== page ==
Tuesday, May 7, 2013

What Makes A Good Mix From A Great Mix -Some Tips

So, what makes a great mix, there are many good mixes, but what makes a great mix? It starts with the recording chain. The mixer, hardware or software mixer should be set where the white or grey lines are, this is a start. As a Jr Recording Engineer, so many years ago, my job was to see who was on the list to be recorded, what instruments, style of music, any notes the artist gave, the SR. Engineers instructions and notes, than off to the room to set up. I would than do what’s called a basic mix, meaning setting up the channel strip, say Guitar I would set to the normal frequency and the same on the rest of the instruments, this is a basic working mix, many new musicians do the same, and go no further.

This is step one, but you will need to tweak as you go, this takes years of practice, learning what’s called the stereo spectrum. Placing sounds properly in the stereo field. Many sounds may be all in the 1.5 to 2.5 Khz range this is normal, what you end up doing is masking sounds, you recorded that sound you can not hear, due to other sounds fighting for the same range, this is where EQ comes in and stereo placement. Put some sounds panned to the left, others the right, add some EQ and on some, some effects to make them sit back in the mix, but are now where you can hear them, sounds easy, OK, .

When mixing down you ride the faders, this is simple enough and you know when a solo is coming up so you ride the fader up and slowly not fast lower it.

A solid intro and ending fade is a must, many need to work on fading out, takes practice, many songs I hear have are awful  on the fad, to slow, or to fast, to fast of a fad is the norm, slowly, lower the master stereo faders it takes practice, but you can do it.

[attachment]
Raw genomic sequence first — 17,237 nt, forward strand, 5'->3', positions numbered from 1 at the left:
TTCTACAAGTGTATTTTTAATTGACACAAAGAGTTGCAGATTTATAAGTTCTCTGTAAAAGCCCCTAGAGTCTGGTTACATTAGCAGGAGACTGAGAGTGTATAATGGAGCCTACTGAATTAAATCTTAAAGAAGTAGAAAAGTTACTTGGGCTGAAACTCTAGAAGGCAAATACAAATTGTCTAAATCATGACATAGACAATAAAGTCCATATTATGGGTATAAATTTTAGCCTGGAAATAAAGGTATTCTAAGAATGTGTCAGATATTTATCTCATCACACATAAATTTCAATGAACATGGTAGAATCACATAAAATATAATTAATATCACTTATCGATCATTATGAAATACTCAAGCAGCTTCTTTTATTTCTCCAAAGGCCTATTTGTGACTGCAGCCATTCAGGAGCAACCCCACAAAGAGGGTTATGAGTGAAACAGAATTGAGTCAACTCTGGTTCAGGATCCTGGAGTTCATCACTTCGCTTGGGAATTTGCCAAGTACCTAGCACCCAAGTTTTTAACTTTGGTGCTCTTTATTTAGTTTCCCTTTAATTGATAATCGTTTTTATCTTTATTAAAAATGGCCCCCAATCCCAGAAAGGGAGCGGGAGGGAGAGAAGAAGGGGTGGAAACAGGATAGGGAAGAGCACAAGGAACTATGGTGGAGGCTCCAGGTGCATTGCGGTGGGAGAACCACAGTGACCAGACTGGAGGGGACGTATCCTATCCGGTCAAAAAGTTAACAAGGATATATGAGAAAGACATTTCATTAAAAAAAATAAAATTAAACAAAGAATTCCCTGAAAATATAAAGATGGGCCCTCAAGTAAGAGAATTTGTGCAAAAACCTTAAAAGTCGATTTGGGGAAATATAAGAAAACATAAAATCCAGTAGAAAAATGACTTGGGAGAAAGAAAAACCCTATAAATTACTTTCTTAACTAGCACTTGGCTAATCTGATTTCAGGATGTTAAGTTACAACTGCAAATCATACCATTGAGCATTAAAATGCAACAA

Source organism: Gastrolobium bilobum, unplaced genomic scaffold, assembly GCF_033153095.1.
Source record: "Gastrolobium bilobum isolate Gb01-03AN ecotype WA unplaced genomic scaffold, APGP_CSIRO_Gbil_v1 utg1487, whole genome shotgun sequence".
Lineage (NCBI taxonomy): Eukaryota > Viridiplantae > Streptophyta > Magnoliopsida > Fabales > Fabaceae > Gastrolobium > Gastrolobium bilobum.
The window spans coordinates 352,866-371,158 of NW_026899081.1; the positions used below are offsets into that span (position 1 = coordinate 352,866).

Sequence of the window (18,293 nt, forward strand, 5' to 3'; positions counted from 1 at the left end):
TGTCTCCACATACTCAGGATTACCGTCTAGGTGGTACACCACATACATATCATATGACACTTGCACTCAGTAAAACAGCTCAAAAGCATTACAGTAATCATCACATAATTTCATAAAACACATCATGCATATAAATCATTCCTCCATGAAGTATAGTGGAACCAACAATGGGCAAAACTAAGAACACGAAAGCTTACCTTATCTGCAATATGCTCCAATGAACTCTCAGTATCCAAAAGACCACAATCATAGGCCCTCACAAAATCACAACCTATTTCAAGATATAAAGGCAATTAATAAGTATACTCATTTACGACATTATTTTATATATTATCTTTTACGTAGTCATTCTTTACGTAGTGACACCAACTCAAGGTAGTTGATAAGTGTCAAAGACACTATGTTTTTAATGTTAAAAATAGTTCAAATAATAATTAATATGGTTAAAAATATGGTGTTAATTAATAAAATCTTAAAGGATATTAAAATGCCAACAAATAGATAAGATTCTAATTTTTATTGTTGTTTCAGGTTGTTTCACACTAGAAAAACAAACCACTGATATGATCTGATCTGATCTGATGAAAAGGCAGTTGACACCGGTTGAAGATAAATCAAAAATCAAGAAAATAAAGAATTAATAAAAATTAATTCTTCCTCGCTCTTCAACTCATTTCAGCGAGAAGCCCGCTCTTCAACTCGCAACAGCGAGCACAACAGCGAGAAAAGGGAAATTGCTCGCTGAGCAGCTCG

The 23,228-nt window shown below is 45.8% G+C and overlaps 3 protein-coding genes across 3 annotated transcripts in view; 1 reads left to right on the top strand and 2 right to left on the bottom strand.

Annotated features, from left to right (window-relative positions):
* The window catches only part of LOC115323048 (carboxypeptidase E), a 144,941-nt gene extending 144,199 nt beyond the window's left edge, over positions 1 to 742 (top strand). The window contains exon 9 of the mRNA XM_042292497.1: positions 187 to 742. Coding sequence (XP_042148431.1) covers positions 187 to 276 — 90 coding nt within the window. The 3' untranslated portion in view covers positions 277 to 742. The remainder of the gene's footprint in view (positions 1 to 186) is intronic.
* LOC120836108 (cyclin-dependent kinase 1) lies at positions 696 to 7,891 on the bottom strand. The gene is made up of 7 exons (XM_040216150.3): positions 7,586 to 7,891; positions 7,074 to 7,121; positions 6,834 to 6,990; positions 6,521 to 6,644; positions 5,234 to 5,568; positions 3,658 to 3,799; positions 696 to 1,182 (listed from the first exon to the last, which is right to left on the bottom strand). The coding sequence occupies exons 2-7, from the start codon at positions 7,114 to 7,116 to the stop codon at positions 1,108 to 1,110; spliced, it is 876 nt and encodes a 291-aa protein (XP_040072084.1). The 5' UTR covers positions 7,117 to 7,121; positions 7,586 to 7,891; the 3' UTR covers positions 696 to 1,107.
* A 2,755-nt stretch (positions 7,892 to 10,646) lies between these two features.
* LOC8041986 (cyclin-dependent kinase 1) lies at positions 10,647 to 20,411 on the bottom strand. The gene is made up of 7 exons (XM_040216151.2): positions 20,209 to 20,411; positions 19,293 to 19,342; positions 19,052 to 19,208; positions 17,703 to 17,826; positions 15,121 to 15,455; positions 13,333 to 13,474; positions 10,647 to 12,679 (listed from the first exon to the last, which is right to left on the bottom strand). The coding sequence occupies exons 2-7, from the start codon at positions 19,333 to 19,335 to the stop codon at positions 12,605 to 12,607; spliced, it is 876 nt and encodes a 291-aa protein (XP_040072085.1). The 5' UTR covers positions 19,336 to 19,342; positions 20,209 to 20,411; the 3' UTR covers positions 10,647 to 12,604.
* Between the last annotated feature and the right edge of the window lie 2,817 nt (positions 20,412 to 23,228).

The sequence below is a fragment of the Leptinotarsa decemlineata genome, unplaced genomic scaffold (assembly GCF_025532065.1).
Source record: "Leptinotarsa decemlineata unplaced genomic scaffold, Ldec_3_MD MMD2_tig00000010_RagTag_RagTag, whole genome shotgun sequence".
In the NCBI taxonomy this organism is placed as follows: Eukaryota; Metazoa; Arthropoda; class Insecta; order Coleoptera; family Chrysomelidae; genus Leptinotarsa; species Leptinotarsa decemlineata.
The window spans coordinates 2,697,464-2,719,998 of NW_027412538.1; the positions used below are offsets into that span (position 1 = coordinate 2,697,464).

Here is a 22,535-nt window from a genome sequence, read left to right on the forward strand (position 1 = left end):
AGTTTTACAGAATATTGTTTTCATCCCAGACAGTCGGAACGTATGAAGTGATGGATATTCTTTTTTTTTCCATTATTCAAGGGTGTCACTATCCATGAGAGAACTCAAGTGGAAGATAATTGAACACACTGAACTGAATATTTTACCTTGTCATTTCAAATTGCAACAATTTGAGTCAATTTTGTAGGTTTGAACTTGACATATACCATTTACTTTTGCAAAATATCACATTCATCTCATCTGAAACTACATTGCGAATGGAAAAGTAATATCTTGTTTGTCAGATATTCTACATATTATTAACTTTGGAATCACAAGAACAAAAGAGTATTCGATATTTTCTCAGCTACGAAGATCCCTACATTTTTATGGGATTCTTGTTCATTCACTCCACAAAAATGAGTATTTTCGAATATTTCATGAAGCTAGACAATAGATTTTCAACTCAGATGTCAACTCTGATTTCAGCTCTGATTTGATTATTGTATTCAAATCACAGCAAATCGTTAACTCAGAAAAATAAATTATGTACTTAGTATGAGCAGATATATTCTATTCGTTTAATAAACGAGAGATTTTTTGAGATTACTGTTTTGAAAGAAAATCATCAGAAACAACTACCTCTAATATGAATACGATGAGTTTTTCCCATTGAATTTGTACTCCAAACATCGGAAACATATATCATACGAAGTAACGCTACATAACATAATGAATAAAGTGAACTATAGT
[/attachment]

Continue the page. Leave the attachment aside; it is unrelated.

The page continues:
Many make the mistake of using too much EQ, this will make a muddy sound, or a sound that over time kills the ears. Bass is important, it must be heard, waves has a great plug in just for this, a simple plug in, it does not change the volume of the bass, but it makes it stand out, complex  to explain, but wow what a great little plug in, just for the bass. You may not have a waves bundle, they are not cheap some 2-3K or more. There are many free plug ins that can do the job, on this blog I have given links to great free VSTi’s and VST effects, amazing.

If you have not read the page on where to get these unreal free VSTI’s and VST’s do so, the sampler alone is as good as my samplers I use, I now use the free one more I kid you not, esp. for strings.

Over use of effects, compression, EQ, can be an over kill, always record dry and add the effects after. Aside from maybe some compression on bass drums and bass so you do not peak out.

You can listen to your great solo vox as your singing with some reverb, but it is recorded dry, it is hard to sing as you would when hearing your self dry in the cans.
A great mix will make great use of the stereo field this and sparse use of EQ and effects will make your song shine, a lot of effects will not make a album filler , sub par song sound great, a great song is great with a  vox and one instrument, all else is more sounds. what is already great, is great with little, little is better. I have songs with a lot of effects, certain songs require wild effects just think PINK Floyd, and others, I use tons of effects, but in proper sequence and laid out in the proper way. To get a fat lead axe or pad sound, try and double the track, pan to left and right - not completely to left and right 30-40% left and right and it will stand out , sound great  in both eras and add depth.

I will write more on a great mix in my next post, till next time, keep on making music and have a creative week.

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